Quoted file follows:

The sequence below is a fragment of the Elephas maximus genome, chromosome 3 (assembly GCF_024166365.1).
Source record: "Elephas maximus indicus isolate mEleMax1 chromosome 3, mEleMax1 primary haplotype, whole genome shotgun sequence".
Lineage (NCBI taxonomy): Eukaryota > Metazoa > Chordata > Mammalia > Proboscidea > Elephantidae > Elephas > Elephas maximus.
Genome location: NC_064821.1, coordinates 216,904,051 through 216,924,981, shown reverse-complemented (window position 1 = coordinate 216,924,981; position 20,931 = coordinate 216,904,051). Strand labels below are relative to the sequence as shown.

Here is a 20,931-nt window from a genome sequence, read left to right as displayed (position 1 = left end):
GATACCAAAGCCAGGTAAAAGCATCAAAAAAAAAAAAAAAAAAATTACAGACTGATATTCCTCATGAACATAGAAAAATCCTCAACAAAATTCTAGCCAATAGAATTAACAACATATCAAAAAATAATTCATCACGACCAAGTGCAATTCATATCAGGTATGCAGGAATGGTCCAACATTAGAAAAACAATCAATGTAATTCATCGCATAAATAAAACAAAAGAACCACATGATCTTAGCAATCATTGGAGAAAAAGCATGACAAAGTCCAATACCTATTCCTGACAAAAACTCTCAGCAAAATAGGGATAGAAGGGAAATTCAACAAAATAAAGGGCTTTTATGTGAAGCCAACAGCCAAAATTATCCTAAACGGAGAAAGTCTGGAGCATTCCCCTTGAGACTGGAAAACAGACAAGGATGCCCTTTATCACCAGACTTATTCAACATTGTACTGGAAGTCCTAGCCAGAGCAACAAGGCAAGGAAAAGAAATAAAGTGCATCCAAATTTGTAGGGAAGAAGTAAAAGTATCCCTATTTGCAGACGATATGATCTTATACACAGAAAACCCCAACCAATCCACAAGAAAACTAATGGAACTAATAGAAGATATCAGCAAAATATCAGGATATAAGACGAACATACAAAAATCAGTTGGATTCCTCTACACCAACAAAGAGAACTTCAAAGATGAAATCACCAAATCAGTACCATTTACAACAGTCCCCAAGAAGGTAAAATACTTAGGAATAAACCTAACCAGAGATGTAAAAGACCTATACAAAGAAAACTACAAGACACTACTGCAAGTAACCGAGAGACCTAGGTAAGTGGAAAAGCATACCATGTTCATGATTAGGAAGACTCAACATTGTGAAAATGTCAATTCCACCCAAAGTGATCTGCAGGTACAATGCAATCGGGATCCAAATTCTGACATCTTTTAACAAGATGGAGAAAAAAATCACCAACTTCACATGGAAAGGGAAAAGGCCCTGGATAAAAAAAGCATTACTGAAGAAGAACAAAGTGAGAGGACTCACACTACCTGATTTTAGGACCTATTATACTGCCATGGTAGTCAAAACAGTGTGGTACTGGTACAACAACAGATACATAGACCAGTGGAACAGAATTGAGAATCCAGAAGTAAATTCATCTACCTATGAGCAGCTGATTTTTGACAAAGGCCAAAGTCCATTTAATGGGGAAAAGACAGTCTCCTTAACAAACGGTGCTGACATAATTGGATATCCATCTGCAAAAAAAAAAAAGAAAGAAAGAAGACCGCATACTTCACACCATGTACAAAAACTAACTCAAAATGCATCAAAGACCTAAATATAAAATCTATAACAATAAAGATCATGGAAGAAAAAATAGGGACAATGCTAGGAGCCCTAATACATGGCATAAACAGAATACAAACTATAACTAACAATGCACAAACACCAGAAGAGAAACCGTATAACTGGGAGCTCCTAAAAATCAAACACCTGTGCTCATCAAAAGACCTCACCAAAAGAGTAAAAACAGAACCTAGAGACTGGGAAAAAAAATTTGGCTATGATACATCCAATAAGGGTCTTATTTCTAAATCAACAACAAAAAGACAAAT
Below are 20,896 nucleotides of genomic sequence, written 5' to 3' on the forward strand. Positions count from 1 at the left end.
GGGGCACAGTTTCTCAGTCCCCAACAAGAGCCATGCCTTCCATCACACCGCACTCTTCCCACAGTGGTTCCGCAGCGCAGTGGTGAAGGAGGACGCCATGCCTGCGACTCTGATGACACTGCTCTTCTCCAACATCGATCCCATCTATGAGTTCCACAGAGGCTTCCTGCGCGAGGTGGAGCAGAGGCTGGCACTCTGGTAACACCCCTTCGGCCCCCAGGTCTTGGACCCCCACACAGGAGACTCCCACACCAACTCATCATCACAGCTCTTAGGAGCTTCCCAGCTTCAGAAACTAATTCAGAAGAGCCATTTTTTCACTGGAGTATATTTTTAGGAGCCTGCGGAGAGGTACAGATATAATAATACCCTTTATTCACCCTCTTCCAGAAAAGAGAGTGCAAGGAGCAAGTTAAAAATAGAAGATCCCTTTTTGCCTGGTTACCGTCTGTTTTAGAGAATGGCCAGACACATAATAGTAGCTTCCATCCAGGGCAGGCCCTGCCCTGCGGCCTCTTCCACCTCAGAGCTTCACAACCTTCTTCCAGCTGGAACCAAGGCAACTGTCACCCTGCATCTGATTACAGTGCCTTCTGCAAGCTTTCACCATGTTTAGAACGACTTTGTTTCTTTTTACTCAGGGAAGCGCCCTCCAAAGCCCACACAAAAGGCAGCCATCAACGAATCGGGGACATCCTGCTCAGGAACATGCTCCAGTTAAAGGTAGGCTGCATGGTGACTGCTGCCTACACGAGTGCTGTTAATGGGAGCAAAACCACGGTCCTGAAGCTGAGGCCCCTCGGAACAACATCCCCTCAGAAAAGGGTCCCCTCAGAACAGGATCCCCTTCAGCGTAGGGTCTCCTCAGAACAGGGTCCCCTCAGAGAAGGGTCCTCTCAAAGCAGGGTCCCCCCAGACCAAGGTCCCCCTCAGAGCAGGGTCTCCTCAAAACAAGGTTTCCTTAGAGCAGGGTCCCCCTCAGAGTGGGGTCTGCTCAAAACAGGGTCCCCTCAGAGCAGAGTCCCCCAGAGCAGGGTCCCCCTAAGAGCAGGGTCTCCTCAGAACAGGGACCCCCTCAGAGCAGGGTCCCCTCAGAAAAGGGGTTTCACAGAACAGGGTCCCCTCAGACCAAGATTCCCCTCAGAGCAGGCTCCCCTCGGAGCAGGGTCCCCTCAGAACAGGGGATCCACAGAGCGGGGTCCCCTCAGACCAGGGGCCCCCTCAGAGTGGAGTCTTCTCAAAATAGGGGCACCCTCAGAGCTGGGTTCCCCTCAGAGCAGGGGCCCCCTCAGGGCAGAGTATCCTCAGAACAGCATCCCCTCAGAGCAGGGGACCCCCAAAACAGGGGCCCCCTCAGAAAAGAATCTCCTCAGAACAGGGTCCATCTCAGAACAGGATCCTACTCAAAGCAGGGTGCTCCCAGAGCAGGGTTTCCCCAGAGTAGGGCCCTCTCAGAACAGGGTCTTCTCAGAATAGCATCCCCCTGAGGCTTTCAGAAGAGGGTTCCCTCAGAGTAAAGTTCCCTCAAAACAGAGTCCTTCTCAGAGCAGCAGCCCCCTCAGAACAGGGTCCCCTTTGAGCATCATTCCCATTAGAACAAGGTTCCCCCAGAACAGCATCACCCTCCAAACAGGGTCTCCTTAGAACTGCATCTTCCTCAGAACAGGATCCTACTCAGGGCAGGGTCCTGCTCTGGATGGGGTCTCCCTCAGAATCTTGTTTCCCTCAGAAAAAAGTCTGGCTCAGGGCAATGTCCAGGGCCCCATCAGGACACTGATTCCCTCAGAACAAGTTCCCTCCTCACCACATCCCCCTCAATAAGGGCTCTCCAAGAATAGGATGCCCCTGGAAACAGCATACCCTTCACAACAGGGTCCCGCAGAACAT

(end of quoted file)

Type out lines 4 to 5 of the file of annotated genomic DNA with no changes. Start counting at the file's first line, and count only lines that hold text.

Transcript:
Genome location: NC_064821.1, coordinates 216,904,051 through 216,924,981, shown reverse-complemented (window position 1 = coordinate 216,924,981; position 20,931 = coordinate 216,904,051). Strand labels below are relative to the sequence as shown.

Here is a 20,931-nt window from a genome sequence, read left to right as displayed (position 1 = left end):